Welcome to an evening of exciting dance performance by Ria Mahesh.

On behalf of From within Dance Academy and Ria's family, we cordially welcome all of you to an evening of dance. I'm , a post-Arangetram student at From Within Academy, and I will be your MC for this evening.

Before we get started, I’d like to remind everyone of some house rules.

 

- No food or drink is allowed in the auditorium

- If you must leave the auditorium during the performance; please do so in-between items

- If you have young children, please sit towards the aisle. Kindly leave the auditorium if they get restless and start crying so that it is not disturbing to the rest of the audience members. Kindly do not let the children roam around the theater unattended.

- Kindly maintain silence and talk softly when the show is in progress. If you talk loudly, it distrubs the artistes on stage.

 

We ask our audience to turn off their phones so they can stay present with their experience of the art that will be shared. It is touching that some may feel inspired to take their own photos and videos to share on social media. Instead, we invite you to write and speak about your experience after the performance. You are also encouraged to share official photos and videos from our social media accounts.

 

In our digital world, it is truly special that you took the time out of your life to appreciate live art. Please prepare to immerse yourself in this experience by turning your phones off now. Please do not take any photos or videos from this point forward. Thank you for your kind understanding!

Riais a disciple of Guru Smt. Subhashini Vijay Santhanam of the From Within Dance Academy a global dance organization with centers in the US and India. This evening of dance signifies both a beginning and a culmination of sorts for the dancer which include the endless hours of rigorous practice, varied emotions and complete immersion. All of which was done in the pursuit of excellence for this moment when she finally gets on stage – “Arangetram”. In Tamil (one of the south Indian languages) Aranga means a raised stage and “etram” means “to ascend”.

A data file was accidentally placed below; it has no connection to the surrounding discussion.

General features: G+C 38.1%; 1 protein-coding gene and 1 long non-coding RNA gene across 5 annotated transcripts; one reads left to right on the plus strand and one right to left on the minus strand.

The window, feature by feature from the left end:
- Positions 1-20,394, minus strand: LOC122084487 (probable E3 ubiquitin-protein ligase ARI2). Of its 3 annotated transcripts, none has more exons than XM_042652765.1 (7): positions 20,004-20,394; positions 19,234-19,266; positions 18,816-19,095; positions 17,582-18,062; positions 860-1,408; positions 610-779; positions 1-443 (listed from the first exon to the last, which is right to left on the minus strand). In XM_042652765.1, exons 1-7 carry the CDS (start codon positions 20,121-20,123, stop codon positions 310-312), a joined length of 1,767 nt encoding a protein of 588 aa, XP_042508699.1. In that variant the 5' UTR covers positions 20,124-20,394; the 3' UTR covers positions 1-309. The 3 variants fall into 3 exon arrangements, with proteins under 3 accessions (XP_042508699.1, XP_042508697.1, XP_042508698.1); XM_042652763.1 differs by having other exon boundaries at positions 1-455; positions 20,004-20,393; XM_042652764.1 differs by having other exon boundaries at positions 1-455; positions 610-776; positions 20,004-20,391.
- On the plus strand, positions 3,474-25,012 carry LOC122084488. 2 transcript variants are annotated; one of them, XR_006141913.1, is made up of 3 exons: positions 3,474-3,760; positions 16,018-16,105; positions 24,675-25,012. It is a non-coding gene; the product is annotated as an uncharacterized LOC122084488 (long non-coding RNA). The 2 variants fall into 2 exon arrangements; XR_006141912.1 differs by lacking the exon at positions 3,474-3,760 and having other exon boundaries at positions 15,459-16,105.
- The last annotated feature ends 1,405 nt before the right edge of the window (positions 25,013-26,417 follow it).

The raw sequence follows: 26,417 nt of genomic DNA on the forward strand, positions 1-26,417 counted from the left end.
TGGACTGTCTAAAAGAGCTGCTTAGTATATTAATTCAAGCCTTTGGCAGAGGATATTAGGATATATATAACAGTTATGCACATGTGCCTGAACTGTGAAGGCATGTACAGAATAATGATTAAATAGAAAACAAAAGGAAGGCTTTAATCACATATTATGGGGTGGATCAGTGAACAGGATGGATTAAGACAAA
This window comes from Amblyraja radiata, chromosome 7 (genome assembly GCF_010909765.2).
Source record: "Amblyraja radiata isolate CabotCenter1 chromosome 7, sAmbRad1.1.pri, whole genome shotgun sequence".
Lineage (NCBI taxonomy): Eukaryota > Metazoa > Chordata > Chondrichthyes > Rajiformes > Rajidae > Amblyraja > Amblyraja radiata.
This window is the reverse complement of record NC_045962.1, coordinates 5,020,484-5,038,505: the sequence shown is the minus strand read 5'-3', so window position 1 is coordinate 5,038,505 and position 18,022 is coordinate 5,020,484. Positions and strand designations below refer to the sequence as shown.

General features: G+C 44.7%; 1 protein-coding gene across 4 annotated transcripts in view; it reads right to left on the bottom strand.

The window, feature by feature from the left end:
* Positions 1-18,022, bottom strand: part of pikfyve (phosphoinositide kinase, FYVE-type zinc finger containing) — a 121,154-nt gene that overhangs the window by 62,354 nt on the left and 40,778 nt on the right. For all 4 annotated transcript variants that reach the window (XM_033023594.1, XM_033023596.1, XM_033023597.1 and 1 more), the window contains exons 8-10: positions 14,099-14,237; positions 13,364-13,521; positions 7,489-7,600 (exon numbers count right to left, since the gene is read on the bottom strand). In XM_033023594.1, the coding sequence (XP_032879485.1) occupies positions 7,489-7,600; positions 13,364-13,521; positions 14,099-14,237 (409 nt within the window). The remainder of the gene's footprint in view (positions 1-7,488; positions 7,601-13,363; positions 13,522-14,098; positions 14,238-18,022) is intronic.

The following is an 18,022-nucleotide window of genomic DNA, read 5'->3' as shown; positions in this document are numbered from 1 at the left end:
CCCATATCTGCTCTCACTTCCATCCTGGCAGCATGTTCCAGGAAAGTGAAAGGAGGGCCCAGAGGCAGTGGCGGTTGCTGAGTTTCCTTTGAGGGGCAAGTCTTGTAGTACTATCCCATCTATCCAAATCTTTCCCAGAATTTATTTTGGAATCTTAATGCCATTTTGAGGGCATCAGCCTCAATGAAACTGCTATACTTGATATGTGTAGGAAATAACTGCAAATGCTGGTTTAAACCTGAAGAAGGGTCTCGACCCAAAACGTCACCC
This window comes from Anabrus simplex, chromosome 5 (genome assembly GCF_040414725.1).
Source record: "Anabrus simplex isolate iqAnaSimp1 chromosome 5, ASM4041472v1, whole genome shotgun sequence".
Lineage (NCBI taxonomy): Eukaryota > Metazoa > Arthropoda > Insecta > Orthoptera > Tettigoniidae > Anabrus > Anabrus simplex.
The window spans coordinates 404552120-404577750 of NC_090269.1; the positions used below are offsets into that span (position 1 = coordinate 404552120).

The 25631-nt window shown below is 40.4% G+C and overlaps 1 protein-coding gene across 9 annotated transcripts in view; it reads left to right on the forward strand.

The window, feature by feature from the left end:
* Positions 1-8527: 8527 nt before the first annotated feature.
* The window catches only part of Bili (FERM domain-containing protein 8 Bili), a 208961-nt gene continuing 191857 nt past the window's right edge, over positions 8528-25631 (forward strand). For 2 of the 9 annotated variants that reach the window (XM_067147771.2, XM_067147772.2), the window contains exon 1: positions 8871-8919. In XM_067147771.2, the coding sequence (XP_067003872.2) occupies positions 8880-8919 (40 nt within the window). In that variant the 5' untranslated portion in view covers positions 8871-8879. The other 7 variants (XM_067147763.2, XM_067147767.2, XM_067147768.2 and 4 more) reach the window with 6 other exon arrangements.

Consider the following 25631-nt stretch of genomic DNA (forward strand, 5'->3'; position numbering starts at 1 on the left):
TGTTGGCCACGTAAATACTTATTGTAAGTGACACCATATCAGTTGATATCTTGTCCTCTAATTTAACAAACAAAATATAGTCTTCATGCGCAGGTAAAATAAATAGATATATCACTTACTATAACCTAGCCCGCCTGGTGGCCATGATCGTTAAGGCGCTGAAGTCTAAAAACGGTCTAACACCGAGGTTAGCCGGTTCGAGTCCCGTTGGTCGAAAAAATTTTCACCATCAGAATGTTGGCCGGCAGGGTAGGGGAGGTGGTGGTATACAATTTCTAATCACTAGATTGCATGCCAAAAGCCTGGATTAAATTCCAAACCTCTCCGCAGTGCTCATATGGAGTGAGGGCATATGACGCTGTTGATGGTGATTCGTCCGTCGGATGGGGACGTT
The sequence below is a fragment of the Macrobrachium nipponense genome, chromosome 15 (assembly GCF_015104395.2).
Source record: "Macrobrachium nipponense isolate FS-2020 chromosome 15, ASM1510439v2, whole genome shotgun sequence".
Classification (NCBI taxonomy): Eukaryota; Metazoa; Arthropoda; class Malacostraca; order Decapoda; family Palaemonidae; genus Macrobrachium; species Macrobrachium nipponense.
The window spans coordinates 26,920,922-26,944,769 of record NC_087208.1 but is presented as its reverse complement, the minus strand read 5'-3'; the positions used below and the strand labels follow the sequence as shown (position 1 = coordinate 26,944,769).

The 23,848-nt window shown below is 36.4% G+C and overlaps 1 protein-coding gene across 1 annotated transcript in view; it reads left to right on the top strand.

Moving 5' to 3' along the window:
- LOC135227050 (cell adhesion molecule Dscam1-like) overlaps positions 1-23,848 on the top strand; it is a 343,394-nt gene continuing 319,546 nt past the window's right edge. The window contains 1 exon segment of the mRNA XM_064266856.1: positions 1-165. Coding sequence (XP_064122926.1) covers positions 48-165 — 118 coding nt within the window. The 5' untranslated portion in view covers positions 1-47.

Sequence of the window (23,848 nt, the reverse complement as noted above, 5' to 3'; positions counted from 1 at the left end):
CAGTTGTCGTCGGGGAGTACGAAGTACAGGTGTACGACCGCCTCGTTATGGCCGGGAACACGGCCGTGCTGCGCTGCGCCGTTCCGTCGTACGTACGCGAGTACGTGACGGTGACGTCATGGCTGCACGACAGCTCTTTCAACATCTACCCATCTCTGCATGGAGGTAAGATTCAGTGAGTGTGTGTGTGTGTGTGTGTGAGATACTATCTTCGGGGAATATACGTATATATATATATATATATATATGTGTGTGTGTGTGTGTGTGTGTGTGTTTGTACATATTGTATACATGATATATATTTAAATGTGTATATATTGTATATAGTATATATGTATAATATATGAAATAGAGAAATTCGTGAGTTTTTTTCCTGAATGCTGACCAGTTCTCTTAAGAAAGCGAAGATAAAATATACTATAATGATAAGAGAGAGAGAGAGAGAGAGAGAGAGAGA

All items unless otherwise mentioned have been choreographed by our beloved Guru Subhashini.
 
For all the items we present today, as long as we are able identify clearly, we will mention the time period of the composition or composer life period so that we get an idea into the history and context of when the poem was written and music set. It is hoped that this will give the audience a deeper insight into the relevance of the oral tradition being passed on thru generations and the relevance of the composition in current times. While several old pieces have deep, timeless, philosophical and spiritual significance and several new pieces share values of a new social context with a unique appealing freshness.